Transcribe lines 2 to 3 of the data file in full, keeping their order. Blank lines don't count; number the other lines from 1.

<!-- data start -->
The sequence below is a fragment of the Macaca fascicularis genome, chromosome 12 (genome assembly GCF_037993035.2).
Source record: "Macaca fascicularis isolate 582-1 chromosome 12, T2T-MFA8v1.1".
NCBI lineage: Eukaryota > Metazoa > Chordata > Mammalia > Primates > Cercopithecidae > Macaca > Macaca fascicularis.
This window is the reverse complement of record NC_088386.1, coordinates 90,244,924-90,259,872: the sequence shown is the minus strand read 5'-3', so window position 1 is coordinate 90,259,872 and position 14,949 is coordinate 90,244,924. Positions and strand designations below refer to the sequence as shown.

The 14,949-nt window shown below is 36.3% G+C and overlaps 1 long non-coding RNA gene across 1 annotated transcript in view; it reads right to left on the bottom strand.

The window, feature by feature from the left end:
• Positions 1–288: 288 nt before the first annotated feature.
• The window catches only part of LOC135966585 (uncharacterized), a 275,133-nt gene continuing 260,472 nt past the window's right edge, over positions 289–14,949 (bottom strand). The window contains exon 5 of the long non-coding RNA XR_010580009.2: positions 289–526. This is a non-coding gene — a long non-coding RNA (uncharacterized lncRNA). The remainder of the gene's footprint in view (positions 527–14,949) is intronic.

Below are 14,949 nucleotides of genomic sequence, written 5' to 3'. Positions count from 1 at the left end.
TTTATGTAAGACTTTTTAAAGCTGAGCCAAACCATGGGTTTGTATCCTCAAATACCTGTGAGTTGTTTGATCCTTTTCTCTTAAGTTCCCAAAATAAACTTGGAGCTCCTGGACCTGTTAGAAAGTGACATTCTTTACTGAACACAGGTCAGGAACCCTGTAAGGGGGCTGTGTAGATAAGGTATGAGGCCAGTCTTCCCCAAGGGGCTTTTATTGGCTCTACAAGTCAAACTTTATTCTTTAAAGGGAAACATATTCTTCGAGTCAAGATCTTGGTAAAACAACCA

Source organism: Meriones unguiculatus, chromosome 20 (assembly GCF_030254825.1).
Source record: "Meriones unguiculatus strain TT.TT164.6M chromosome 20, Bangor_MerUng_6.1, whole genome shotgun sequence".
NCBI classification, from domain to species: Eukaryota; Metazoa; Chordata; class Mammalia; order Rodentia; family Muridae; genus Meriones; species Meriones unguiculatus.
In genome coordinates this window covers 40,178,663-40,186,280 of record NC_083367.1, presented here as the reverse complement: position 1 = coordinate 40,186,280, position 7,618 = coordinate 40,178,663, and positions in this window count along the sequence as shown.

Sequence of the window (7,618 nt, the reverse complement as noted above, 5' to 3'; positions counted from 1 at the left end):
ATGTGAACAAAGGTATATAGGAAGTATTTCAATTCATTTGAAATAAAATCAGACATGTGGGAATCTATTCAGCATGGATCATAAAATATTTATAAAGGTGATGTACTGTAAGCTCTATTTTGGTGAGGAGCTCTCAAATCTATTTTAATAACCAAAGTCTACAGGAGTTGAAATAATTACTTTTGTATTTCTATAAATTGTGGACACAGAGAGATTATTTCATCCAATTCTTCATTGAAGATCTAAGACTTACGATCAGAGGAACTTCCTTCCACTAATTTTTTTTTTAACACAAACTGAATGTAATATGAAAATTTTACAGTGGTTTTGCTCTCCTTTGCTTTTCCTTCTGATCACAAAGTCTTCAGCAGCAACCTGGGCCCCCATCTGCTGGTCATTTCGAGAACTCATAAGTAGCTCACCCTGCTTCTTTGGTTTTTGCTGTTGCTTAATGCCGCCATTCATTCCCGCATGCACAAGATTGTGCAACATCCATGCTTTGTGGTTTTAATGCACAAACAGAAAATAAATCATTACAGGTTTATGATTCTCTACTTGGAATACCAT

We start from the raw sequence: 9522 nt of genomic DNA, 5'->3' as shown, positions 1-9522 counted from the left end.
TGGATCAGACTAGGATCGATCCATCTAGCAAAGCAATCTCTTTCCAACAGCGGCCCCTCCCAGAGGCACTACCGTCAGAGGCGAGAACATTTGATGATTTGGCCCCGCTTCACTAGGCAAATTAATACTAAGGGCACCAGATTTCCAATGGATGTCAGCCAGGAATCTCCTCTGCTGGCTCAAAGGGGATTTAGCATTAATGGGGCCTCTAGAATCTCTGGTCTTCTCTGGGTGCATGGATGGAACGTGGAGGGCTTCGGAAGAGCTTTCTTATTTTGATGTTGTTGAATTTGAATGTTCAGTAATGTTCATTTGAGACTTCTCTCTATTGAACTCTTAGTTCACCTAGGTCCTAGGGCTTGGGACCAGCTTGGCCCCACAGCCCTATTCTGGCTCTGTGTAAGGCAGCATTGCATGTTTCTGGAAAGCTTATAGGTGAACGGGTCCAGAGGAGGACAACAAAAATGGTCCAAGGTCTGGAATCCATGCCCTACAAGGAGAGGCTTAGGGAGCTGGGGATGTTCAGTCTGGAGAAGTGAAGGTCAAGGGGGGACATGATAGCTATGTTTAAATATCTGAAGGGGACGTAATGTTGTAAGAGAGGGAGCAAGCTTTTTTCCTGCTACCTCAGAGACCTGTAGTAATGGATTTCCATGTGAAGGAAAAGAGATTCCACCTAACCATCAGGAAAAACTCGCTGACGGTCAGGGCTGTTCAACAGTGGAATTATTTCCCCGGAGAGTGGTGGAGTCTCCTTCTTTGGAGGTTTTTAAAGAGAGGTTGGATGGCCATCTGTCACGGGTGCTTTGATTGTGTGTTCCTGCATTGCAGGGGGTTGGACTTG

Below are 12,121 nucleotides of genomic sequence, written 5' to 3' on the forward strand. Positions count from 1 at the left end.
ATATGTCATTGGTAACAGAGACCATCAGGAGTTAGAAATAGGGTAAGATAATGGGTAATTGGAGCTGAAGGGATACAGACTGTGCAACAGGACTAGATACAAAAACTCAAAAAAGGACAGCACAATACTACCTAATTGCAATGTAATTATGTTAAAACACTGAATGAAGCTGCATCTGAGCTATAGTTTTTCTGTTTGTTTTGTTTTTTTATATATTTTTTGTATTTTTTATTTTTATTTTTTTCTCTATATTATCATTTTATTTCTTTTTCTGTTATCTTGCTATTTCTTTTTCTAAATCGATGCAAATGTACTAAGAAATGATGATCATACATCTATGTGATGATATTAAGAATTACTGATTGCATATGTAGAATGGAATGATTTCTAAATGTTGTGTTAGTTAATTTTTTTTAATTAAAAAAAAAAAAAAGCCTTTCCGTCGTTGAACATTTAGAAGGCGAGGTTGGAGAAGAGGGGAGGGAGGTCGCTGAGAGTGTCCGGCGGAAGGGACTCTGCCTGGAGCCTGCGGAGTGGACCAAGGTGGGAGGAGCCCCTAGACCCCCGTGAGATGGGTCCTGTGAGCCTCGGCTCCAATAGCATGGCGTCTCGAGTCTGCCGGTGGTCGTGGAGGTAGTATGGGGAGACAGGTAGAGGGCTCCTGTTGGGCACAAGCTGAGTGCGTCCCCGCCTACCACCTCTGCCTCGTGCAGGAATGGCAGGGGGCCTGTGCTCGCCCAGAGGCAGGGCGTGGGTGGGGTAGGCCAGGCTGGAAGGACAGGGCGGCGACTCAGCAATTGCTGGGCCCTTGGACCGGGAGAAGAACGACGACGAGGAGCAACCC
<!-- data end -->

Source record: "Macaca fascicularis isolate 582-1 chromosome 12, T2T-MFA8v1.1".
NCBI lineage: Eukaryota > Metazoa > Chordata > Mammalia > Primates > Cercopithecidae > Macaca > Macaca fascicularis.